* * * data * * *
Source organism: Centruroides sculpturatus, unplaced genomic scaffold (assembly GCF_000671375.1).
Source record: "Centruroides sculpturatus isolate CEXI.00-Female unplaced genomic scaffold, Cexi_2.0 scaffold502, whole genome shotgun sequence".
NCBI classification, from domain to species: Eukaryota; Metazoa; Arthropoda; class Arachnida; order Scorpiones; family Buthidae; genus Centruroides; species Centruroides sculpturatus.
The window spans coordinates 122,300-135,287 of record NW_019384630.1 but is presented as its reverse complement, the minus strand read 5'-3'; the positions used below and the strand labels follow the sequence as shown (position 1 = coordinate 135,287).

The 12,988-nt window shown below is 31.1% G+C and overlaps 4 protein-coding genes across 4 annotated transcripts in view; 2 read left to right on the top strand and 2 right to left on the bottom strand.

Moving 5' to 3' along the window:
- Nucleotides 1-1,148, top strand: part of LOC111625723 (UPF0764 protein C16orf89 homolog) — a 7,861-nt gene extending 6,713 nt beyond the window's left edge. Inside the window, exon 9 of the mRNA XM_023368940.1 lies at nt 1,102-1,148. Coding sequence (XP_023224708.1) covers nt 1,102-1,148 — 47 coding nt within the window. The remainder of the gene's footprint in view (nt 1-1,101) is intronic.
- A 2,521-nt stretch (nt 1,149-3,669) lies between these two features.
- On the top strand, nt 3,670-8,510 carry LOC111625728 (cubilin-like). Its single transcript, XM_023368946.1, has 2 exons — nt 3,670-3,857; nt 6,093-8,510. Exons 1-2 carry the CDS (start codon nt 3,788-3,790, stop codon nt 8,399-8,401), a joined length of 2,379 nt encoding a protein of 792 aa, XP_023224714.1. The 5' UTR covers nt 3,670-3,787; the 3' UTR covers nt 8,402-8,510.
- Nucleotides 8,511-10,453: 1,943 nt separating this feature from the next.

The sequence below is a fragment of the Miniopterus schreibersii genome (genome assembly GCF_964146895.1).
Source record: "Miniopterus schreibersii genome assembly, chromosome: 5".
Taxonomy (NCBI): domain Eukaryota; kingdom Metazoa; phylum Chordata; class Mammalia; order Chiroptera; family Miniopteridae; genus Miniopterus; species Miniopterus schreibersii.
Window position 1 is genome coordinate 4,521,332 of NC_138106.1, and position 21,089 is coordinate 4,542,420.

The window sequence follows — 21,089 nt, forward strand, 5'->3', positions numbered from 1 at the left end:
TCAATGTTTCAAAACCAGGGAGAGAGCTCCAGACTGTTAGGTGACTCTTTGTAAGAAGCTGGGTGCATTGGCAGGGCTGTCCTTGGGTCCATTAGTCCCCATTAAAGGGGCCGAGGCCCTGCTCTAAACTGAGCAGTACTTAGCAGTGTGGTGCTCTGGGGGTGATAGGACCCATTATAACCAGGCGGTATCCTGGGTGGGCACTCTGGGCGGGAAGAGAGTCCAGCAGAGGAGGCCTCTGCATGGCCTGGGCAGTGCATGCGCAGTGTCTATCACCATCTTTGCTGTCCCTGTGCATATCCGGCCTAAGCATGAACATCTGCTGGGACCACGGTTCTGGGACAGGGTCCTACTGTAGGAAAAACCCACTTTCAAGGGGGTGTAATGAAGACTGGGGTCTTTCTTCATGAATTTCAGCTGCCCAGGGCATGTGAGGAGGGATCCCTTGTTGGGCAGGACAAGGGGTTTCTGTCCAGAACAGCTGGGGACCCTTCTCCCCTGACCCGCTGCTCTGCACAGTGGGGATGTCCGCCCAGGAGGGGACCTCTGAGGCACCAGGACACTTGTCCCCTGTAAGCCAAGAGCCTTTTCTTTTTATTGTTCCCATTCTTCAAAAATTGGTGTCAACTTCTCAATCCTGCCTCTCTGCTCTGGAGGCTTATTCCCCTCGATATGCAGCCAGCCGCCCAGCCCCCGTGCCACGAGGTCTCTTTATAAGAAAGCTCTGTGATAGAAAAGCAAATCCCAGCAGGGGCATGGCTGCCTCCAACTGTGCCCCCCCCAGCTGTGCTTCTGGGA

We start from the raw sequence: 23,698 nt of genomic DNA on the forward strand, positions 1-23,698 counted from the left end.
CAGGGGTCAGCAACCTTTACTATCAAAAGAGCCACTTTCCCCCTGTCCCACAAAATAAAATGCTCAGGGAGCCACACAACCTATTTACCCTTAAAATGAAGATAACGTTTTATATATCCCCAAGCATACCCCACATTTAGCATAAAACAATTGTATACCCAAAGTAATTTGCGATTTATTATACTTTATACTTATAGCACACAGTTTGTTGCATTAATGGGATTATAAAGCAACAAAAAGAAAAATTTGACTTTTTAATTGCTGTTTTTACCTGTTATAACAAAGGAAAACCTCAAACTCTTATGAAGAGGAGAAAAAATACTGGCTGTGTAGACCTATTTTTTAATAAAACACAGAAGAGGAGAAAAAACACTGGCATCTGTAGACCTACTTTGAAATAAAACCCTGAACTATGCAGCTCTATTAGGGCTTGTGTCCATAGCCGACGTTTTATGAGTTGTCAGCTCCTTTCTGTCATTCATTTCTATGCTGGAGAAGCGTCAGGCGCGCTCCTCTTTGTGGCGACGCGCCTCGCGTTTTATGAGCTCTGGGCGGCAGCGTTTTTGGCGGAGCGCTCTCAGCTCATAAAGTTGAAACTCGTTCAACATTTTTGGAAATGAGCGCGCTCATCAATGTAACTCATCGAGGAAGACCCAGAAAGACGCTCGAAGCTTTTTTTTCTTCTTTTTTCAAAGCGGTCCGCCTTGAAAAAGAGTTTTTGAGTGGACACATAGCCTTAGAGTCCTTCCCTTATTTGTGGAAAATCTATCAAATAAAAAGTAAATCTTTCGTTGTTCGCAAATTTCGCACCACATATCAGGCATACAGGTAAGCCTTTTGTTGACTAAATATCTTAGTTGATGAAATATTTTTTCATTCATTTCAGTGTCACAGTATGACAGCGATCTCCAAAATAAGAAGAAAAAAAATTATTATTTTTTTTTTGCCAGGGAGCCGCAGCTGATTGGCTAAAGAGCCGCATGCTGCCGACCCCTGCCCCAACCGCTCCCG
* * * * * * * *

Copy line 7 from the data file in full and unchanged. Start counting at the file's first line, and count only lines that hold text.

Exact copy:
- Nucleotides 1-1,148, top strand: part of LOC111625723 (UPF0764 protein C16orf89 homolog) — a 7,861-nt gene extending 6,713 nt beyond the window's left edge. Inside the window, exon 9 of the mRNA XM_023368940.1 lies at nt 1,102-1,148. Coding sequence (XP_023224708.1) covers nt 1,102-1,148 — 47 coding nt within the window. The remainder of the gene's footprint in view (nt 1-1,101) is intronic.